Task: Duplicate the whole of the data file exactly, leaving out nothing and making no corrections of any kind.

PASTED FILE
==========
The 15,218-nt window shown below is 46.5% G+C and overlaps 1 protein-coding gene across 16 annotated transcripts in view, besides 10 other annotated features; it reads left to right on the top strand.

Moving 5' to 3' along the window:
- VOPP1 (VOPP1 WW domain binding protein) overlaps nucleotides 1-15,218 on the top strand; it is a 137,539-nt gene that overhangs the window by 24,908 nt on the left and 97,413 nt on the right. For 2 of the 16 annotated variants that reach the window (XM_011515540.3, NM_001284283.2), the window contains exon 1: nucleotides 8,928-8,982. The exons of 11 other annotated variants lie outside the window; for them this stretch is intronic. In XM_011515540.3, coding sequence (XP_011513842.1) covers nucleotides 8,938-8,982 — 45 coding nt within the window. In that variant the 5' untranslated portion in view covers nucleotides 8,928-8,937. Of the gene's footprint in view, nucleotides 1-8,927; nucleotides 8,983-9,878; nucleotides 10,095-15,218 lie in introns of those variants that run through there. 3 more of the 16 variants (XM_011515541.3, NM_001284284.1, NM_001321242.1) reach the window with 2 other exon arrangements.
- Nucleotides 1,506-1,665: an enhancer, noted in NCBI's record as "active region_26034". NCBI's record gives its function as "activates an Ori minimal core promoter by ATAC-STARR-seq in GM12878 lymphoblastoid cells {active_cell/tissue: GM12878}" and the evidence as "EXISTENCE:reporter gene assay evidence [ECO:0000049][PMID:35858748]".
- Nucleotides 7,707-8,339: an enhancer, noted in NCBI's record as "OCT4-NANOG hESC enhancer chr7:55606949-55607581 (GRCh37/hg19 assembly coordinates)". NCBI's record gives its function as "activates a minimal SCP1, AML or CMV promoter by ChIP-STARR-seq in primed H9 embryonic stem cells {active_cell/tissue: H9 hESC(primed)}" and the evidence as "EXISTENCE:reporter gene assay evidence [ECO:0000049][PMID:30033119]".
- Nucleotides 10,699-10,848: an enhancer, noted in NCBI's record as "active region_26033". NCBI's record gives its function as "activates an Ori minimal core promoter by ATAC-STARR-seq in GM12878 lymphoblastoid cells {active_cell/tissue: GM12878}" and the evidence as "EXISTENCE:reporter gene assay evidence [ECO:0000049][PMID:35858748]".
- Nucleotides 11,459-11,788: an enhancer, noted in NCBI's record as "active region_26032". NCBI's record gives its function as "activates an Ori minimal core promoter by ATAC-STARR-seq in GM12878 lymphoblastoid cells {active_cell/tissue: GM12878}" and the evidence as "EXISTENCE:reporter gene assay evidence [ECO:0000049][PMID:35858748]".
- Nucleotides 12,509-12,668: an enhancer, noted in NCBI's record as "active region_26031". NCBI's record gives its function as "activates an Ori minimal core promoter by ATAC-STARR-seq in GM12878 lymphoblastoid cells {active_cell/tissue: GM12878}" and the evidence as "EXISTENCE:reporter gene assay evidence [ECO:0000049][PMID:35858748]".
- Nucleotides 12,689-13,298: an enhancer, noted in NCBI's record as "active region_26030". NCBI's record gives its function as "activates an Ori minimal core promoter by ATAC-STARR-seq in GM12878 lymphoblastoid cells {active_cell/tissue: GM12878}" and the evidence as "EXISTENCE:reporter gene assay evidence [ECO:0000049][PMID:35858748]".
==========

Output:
The 15,218-nt window shown below is 46.5% G+C and overlaps 1 protein-coding gene across 16 annotated transcripts in view, besides 10 other annotated features; it reads left to right on the top strand.

Moving 5' to 3' along the window:
- VOPP1 (VOPP1 WW domain binding protein) overlaps nucleotides 1-15,218 on the top strand; it is a 137,539-nt gene that overhangs the window by 24,908 nt on the left and 97,413 nt on the right. For 2 of the 16 annotated variants that reach the window (XM_011515540.3, NM_001284283.2), the window contains exon 1: nucleotides 8,928-8,982. The exons of 11 other annotated variants lie outside the window; for them this stretch is intronic. In XM_011515540.3, coding sequence (XP_011513842.1) covers nucleotides 8,938-8,982 — 45 coding nt within the window. In that variant the 5' untranslated portion in view covers nucleotides 8,928-8,937. Of the gene's footprint in view, nucleotides 1-8,927; nucleotides 8,983-9,878; nucleotides 10,095-15,218 lie in introns of those variants that run through there. 3 more of the 16 variants (XM_011515541.3, NM_001284284.1, NM_001321242.1) reach the window with 2 other exon arrangements.
- Nucleotides 1,506-1,665: an enhancer, noted in NCBI's record as "active region_26034". NCBI's record gives its function as "activates an Ori minimal core promoter by ATAC-STARR-seq in GM12878 lymphoblastoid cells {active_cell/tissue: GM12878}" and the evidence as "EXISTENCE:reporter gene assay evidence [ECO:0000049][PMID:35858748]".
- Nucleotides 7,707-8,339: an enhancer, noted in NCBI's record as "OCT4-NANOG hESC enhancer chr7:55606949-55607581 (GRCh37/hg19 assembly coordinates)". NCBI's record gives its function as "activates a minimal SCP1, AML or CMV promoter by ChIP-STARR-seq in primed H9 embryonic stem cells {active_cell/tissue: H9 hESC(primed)}" and the evidence as "EXISTENCE:reporter gene assay evidence [ECO:0000049][PMID:30033119]".
- Nucleotides 10,699-10,848: an enhancer, noted in NCBI's record as "active region_26033". NCBI's record gives its function as "activates an Ori minimal core promoter by ATAC-STARR-seq in GM12878 lymphoblastoid cells {active_cell/tissue: GM12878}" and the evidence as "EXISTENCE:reporter gene assay evidence [ECO:0000049][PMID:35858748]".
- Nucleotides 11,459-11,788: an enhancer, noted in NCBI's record as "active region_26032". NCBI's record gives its function as "activates an Ori minimal core promoter by ATAC-STARR-seq in GM12878 lymphoblastoid cells {active_cell/tissue: GM12878}" and the evidence as "EXISTENCE:reporter gene assay evidence [ECO:0000049][PMID:35858748]".
- Nucleotides 12,509-12,668: an enhancer, noted in NCBI's record as "active region_26031". NCBI's record gives its function as "activates an Ori minimal core promoter by ATAC-STARR-seq in GM12878 lymphoblastoid cells {active_cell/tissue: GM12878}" and the evidence as "EXISTENCE:reporter gene assay evidence [ECO:0000049][PMID:35858748]".
- Nucleotides 12,689-13,298: an enhancer, noted in NCBI's record as "active region_26030". NCBI's record gives its function as "activates an Ori minimal core promoter by ATAC-STARR-seq in GM12878 lymphoblastoid cells {active_cell/tissue: GM12878}" and the evidence as "EXISTENCE:reporter gene assay evidence [ECO:0000049][PMID:35858748]".